the United States and avoiding U.S. Customs. To complete the ruse, Chanel put up $50,000, so that Randy K could induce others to invest in the undercover business. Soon shipments were coming into the United States through Miami. In the spring of 1993, U.S. Customs in Miami decided that they could not work on the case anymore, and Hrdy decided to shift the operation to U.S. Customs in New York. New York Customs agreed to assist for one year.
Operation Pipeline became a gigantic sting operation, with Chanel funding surveillance equipment, hotel rooms, and private investigators. After a year, the sting operation was still going strong, and Hrdy met with the Assistant Attorney in Newark, New Jersey to obtain additional assistance should New York Customs decide to drop out of the investigation. Hrdy would eventually contact several state senators, the Justice Department, and several state and federal law enforcement agencies to see what assistance could be obtained. When the seizure finally took place, U.S. Customs agents seized $27 million worth of South Koreanmade merchandise bearing over thirty trademarks, including Chanel, FILA, Guess?, Louis Vuitton, Reebok, and many others. Forty-three individuals were indicted.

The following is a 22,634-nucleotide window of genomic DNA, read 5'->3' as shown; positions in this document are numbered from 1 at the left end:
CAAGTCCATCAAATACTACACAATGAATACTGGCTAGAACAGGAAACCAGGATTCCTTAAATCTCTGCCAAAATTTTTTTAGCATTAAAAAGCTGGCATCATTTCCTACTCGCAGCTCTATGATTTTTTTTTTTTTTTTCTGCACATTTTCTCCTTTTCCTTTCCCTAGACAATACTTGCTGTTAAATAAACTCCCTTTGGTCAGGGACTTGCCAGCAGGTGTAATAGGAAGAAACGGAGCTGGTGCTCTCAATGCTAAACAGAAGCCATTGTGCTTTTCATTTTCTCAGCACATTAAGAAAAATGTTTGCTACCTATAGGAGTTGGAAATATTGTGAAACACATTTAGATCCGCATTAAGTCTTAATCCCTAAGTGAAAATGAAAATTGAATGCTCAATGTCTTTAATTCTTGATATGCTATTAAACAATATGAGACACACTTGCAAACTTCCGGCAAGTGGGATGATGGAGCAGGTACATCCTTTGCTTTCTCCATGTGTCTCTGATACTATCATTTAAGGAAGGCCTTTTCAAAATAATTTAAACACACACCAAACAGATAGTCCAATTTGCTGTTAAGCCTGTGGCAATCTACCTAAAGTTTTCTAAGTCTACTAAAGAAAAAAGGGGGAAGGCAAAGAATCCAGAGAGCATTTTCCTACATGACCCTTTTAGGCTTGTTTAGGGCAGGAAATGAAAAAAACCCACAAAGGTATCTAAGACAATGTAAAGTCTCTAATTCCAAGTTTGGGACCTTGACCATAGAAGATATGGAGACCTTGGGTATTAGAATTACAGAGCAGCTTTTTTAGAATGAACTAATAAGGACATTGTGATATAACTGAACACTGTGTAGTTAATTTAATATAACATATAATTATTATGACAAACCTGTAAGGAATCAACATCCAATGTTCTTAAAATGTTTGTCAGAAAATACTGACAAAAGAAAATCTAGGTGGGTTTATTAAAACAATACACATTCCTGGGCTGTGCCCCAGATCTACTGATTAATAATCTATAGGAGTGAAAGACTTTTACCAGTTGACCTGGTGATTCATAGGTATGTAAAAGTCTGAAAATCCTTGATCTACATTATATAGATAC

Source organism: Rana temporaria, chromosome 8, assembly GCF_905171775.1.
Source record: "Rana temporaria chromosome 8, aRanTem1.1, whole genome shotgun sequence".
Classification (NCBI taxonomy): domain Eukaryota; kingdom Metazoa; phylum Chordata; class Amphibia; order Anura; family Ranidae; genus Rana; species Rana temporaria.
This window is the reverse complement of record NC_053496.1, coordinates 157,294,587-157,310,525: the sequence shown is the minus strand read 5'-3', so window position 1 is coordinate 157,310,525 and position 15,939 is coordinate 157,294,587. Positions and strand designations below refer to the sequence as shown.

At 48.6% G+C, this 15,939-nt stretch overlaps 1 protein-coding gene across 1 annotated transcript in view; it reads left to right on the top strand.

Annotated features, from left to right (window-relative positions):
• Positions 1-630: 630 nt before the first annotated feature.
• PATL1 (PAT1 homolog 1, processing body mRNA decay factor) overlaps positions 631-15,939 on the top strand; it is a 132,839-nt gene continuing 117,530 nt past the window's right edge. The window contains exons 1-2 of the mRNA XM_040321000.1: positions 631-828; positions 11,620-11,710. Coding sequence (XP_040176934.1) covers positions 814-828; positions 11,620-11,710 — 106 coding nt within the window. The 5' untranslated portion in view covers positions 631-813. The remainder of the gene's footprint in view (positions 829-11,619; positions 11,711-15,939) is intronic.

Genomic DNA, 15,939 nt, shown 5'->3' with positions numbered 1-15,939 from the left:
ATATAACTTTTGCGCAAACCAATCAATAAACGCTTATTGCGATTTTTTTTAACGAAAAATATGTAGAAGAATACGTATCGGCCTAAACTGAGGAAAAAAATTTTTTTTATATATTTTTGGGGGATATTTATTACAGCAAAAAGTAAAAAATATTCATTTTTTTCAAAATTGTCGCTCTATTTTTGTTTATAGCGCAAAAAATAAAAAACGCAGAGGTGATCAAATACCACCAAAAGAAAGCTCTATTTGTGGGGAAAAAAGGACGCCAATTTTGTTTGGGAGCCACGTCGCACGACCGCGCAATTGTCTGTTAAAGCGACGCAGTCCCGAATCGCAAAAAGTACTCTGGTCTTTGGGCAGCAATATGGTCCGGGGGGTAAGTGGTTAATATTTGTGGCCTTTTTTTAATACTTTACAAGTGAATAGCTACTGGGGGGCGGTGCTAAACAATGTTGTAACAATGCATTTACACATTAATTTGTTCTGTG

Chanel's frustrating experience during Operation Pipeline is a reminder that enacting stronger legislation is insufficient; an effective intellectual property program requires adequate enforcement and public education.